• Is that in the regs? I will look after, but perhaps she could race from pit lane? I think Bottas will be ok anyways. Give him one of those magic shots in the back, all set.

          • Yeah I don’t think it’s possible. Article 19 of the Sporting Reg’s talks about additional changes because of force majeure, but that’s if a team wants to run a 5th driver in a season.

      • I bet that if Williams ask to put Suzie in then it’s not about what the rules say. It will down to the whim of those making the decision.

      • Hippo and I disagree. There is a FM clause in driver changes.

        19)CHANGES OF DRIVER19.1a)During a season each team will be permitted to use four drivers. Changes may be made at any time before the start of the qualifying practice session provided any change proposed after 16.00 on the day of scrutineering receives the consent of the stewards.Additional changes for reasons of force majeure will be considered separately.Any new driver mayscore points in the Championship.

        Which seems to me to cover changes after quali, because otherwise, why include it at all since the Stewards have full discretion to make changes in the 48 hours that lead up to qualifying.

        However, as they say, opinions differ so we shall have to wait and see.

  8. Phew! I thought they would be late with the production of REC 5. Nope, bang on time…

    A couple of points on these Reports:
    – Can we have the name of the GP in the title? Say “#F1 Australian GP QUALIFYING REPORT: Lewis Hamilton on Pole”. This would allow for useful bookmarking, and easy search in the future. Otherwise, when trying to find a specific quali/race report a year later it can be a pain…
    – Can we have actual quali times? Without those, it’s hard to realize how desperately horrifying Merc’s domination shall get this year.
    – Can we have the times of all those booted out at the end of each Q section? When reading the report, it’s nice to get an idea of the factual times of those in the drop out zone

    Excellent work!

  9. It was seeing Vettel and RAikonnen chatting after qually it struck me.. how odd it is that Ferrari has become the no bullshit and no drama team. The drivers, Allison, even Arrivebene, its the no nonsense team now… irony… perhaps we will see John Smiths beer sponsor them next year. Still, we’ll see how long that lasts!

    • I keep reading about how Ferrari was the best improving team. And today they were 1,5 secs off the pole. What a great improvement. I find it more like RedBulls are down now, but I do not really see Ferrari challenging Mercedes this year.

      BTW, what the fuck have they done at the F1 website? it is impossible to find at what time is the race in my side of the world, if I go to the championship-races-australia menu there is not a single piece of basic information like…. lap times of the qualifying…

      Been following F1 since the Senna/Prost era. This was the first time in 15 years that I did not get up early to watch qualifying in Australia and I will not get up early tomorrow to watch the race neither.

      F1 is getting boring by the day, and their approach to their fans, through their website is going the opposite direction. First they took out the live timings, now they took away every single piece of information that could make their show more interesting.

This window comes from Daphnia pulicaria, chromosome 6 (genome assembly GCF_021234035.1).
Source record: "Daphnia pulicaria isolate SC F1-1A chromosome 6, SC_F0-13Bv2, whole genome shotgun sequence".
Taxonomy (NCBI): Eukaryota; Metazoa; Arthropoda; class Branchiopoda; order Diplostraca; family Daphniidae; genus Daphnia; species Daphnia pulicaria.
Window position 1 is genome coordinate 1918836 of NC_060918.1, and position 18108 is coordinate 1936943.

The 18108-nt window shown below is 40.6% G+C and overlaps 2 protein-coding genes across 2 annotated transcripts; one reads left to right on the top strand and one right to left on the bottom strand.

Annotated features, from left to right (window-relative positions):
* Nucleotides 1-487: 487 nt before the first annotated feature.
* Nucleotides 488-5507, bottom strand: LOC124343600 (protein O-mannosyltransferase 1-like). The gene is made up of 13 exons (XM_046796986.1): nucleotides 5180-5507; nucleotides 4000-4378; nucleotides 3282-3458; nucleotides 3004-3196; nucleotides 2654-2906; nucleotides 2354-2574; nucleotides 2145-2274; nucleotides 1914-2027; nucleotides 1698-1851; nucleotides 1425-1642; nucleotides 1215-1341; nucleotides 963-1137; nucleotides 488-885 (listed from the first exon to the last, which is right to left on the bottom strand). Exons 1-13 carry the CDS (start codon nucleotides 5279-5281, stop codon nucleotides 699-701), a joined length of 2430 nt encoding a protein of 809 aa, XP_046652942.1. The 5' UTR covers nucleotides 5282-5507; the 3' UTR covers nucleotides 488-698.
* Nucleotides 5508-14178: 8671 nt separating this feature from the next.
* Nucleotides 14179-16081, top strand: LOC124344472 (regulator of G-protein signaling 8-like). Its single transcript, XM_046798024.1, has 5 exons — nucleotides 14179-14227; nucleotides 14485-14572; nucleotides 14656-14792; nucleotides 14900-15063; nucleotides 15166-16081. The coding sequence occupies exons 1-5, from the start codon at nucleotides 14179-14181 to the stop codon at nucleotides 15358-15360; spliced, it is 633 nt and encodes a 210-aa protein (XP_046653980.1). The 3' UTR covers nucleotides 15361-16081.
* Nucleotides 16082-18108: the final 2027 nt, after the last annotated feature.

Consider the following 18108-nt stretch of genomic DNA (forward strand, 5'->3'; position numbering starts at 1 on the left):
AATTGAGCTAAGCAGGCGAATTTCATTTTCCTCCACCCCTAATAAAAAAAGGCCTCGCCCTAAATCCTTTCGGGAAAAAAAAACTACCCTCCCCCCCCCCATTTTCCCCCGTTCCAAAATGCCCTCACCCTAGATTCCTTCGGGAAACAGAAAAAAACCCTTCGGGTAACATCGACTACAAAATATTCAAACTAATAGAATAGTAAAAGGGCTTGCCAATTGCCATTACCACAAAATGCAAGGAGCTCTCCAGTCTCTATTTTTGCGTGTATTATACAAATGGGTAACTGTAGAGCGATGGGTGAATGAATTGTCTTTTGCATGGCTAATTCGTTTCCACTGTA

• I think Ferraris race pace will be the great improvement. After all that’s what’s it all about. I’d rather qualify 5th and come 3rd, those mercs gonna go sailing on the horizon, than to qualify 3rd and get no points at all. Wich I suspect for Danny.

      • Yeah, I too was bummed that the “Local Time” feature went missing – even after paying the $3.44US. However, I do look forward to using some of the more intensive charts during the GP (as matt says the good stuff is behind the paywall).

    • @ Adam – contrast that with McH where drama and bullshit are paramount.
      (Wonder if there’s an Alonso common factor…..just thinking out loud 🙂

  10. Wonder why Rosberg took the first turn in 3rd gear, rather than 4th as Hamilton did? That mistake cost him the remainder of his pole qualifying lap. I also don’t remember anyone asking him about it afterward.

      • Yeah maybe he didn’t ;-)… And Don Q – expanding on that thought would be cool (LH is in 4th and running lower revs rather than stomping on 3rd with higher revs?).

    • Hamilton drives different in that way. He is one of the only ones I’ve seen driving more on torque than revs. That is also why he uses less fuel than Rosberg.

      • Could you explain a little further for some of us who don’t really understand?…. Me that is

        • Hamilton runs on a higher gear through corners. With the turbo cars you have more torque so the car will will pull through the corner at lower revs. Lower revs mean less fuel too.

          V8 engines you had to rev higher to get power and you need power to balance the car through the corner. So if someone has not adapted their style they will drive on revs for power.

          Hamilton is proving quite the master I must say. He is the only one I have seen that does this.

  11. Good pole lap from Hamilton, just hope this time he gets a victory in the most uneventful way possible. Williams and Ferrari are looking good behind them. Bit surprised that Red Bull are behind them but it’s early days, Toro Rosso doing better than them at this stage looked odd but maybe they just got lucky with the wind and everything.

    And McLaren-Honda, well I cannot bring myself to be sad for them, they do it every season one way or another (screwing up, that is). I’m sure Honda haven’t been able to turn their engine on completely but let’s face it : Mercedes are probably just running somewhere around 75% at worst (for the others) or 85% at best. Honda are up against it and despite having had 1 extra year to learn from others’ mistakes they aren’t in a state to challenge anyone.